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template engines

What are template engines?

Theodore Kelechukwu Onyejiaku


Template engines are used when you want to rapidly build web applications that are split into different components. Templates also enable fast rendering of the server-side data that needs to be passed to the application.

For example, you might want to have components such as body, navigation, footer, dashboard, etc.

Popular template engines

Template engines are mostly used for server-side applications that are run on only one server and are not built as APIs. The popular ones include Ejs, Jade, Pug, Mustache, HandlebarsJS, Jinja2Django Template Engine, and BladeLaravel Template Engine.

How template engines work

When you build a server-side application with a template engine, the template engine replaces the variables in a template file with actual values, and displays this value to the client. This makes it easier to quickly build our application.

Example with expressJS and ejs template engine

For a server-side application written with NodeJS runtime, you can use a template engine.

The following steps demonstrate how template engines work using expressJs and the ejs template engine. The example given below renders a user’s data on the web page.

Step 1: Installing express and the ejs template engine

The following command installs the ejs template engine and the express framework:

npm install express ejs

Step 2: Setting up the view engine

const express = require("express")
const app = express();

// Set the View Engine or Template Engine
app.set('view engine', 'ejs');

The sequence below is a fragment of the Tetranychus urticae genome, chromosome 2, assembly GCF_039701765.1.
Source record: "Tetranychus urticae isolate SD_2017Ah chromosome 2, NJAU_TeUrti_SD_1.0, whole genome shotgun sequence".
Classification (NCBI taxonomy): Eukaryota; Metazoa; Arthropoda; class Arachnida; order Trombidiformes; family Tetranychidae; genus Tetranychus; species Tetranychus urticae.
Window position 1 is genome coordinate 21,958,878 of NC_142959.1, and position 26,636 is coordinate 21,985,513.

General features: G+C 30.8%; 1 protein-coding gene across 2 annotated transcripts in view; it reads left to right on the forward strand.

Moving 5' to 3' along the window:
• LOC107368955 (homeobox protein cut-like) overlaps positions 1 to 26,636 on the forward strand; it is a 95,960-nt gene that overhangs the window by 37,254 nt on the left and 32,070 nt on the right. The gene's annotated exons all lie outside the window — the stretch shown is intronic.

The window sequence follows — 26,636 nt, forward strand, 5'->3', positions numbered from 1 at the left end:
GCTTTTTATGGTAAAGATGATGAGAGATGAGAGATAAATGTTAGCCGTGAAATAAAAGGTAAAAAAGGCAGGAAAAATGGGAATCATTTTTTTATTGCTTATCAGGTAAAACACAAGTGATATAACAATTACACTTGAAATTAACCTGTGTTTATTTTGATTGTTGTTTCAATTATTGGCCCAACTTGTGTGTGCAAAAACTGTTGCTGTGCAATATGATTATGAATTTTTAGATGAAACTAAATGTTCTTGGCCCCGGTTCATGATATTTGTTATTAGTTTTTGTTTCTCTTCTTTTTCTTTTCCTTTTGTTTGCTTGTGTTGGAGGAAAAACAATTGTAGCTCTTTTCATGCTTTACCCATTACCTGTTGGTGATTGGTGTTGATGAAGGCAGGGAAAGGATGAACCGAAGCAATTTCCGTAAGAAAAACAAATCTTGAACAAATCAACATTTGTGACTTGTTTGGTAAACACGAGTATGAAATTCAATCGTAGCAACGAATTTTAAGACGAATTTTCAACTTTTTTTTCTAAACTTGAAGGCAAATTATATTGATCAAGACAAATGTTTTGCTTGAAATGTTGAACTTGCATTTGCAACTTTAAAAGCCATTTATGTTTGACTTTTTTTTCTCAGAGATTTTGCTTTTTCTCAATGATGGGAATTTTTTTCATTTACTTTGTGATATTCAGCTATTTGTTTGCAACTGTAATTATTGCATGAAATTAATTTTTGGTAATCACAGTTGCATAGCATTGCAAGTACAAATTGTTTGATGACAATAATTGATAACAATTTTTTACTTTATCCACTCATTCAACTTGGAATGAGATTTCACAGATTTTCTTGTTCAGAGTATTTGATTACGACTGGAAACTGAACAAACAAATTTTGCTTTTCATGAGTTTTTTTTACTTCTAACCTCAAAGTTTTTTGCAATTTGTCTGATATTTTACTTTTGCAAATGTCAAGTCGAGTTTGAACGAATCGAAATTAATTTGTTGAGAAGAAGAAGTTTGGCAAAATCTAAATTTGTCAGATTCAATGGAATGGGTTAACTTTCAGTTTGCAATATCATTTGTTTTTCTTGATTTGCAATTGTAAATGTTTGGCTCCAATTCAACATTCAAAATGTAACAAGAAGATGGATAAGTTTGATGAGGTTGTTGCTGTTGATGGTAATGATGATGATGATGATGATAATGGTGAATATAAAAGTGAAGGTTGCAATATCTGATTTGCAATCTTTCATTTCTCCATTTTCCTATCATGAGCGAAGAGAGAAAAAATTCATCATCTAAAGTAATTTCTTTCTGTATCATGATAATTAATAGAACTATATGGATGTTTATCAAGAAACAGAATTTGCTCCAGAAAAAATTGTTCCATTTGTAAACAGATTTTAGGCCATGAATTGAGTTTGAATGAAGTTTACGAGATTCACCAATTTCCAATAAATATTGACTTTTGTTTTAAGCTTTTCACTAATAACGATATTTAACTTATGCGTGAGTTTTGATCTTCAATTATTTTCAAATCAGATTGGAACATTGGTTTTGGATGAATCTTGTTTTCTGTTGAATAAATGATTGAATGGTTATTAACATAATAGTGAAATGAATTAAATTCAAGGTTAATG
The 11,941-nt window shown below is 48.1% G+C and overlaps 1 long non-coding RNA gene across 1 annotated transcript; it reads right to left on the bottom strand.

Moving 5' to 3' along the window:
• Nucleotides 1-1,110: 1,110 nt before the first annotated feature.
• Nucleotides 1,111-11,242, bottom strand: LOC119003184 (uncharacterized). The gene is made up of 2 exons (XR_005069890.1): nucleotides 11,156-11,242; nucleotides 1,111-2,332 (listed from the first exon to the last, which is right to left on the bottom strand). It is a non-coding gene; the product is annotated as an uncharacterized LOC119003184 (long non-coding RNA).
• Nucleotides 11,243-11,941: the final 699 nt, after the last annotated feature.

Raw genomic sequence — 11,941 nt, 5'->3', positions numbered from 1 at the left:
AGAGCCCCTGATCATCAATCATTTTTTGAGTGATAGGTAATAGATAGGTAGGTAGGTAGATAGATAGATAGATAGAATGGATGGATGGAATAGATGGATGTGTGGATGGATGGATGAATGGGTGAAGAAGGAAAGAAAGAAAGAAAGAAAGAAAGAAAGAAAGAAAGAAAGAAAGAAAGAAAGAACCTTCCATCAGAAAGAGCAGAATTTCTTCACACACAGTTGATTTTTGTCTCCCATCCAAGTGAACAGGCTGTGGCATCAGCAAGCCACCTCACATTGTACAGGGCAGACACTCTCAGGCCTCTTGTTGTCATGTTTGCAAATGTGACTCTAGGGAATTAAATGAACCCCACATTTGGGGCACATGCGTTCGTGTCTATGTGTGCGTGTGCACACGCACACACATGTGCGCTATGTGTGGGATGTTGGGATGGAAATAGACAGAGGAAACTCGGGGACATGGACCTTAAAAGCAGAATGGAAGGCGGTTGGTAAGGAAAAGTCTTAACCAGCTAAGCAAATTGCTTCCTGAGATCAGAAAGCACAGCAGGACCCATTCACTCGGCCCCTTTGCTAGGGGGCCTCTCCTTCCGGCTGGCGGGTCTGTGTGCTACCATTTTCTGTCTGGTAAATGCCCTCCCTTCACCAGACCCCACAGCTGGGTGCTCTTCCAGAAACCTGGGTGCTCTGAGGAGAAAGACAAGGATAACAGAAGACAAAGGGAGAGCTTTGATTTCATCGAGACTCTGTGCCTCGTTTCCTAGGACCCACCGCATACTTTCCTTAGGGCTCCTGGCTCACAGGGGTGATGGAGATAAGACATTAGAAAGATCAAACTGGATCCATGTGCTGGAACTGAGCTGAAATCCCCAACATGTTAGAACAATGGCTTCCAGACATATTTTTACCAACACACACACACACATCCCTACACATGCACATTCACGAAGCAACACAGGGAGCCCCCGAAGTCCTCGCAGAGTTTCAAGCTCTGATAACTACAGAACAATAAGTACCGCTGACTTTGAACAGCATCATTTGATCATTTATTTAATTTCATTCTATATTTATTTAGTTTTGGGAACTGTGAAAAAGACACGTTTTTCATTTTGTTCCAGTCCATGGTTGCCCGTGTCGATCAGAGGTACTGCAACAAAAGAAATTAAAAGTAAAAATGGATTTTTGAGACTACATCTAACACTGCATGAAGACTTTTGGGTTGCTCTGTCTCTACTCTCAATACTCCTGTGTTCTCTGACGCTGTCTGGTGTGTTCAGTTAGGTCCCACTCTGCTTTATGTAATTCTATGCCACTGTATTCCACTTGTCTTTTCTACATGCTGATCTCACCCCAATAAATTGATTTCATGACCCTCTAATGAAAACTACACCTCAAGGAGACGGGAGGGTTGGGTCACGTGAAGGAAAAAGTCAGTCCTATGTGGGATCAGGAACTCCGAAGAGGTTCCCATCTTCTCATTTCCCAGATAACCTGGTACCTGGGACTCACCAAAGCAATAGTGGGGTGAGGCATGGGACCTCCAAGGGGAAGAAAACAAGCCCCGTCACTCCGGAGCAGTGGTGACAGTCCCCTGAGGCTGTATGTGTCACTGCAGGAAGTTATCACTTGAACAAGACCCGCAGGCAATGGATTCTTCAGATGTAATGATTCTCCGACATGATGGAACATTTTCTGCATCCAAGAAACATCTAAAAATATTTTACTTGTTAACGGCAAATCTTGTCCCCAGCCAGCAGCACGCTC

In the code above, we created our express application. The application listens on port 3000.

This line of code: app.set('view engine', 'ejs'), tells our express application that we want to use EJS as our template engine.

Step 3: Setting up the view folder

Create a folder called “view”. The view folder should contain our templates. One of these templates is index.ejs, which will generate our front page. The second template is user.ejs, which will be used to pass user data from the server-side to be immediately rendered on the webpage.


Step 4: Setting up the routes

Let’s create the routesA URL that takes us to a page in a website for our homepage and user page.

Please note the res.render() method below. This is how you render a template in expressJS.

app.get('/', function (req, res) {
app.get("/user", function(req,res){
  const user = {
    name: "Theodore Kelechukwu O.",
    stack: "MERN",
    email: "",
    hubby: ["singing", "playing guitar", "reading", "philosoph"]
  res.render("user", {user});

As we have seen, the default route “\”, when accessed, displays or renders the index.ejs page. Meanwhile, the “\user” renders the user.ejs page.

We passed the user object to the render object so as to pass the user properties to the web page and render it.

Step 5: Templating our view files

Now that we have passed user data from server-side, we need to display it right away on our frontend or webpage.

    <title>This is the title</title>

    <h1>Welcome to User Details</h1>
    <p><b>Name:</b> <%= %></p>
    <p><b>Email:</b> <%= %></p>
    <p><b>Stack:</b> <%= user.stack %></p>
    <% user.hubby.forEach(hubby =>{ %>
        <li><%= hubby %></li>
    <% })%> 

Note the <%= variable %> pattern of displaying values. That is the way it is used in ejs. Also notice the user.forEach(); this is to show how powerful template engines can be.

Live code


Thanks for reading. I hope you now have a better understanding of template engines. Personally, I have used Express Handlebars and EJS, but I prefer EJS.


template engines


Theodore Kelechukwu Onyejiaku

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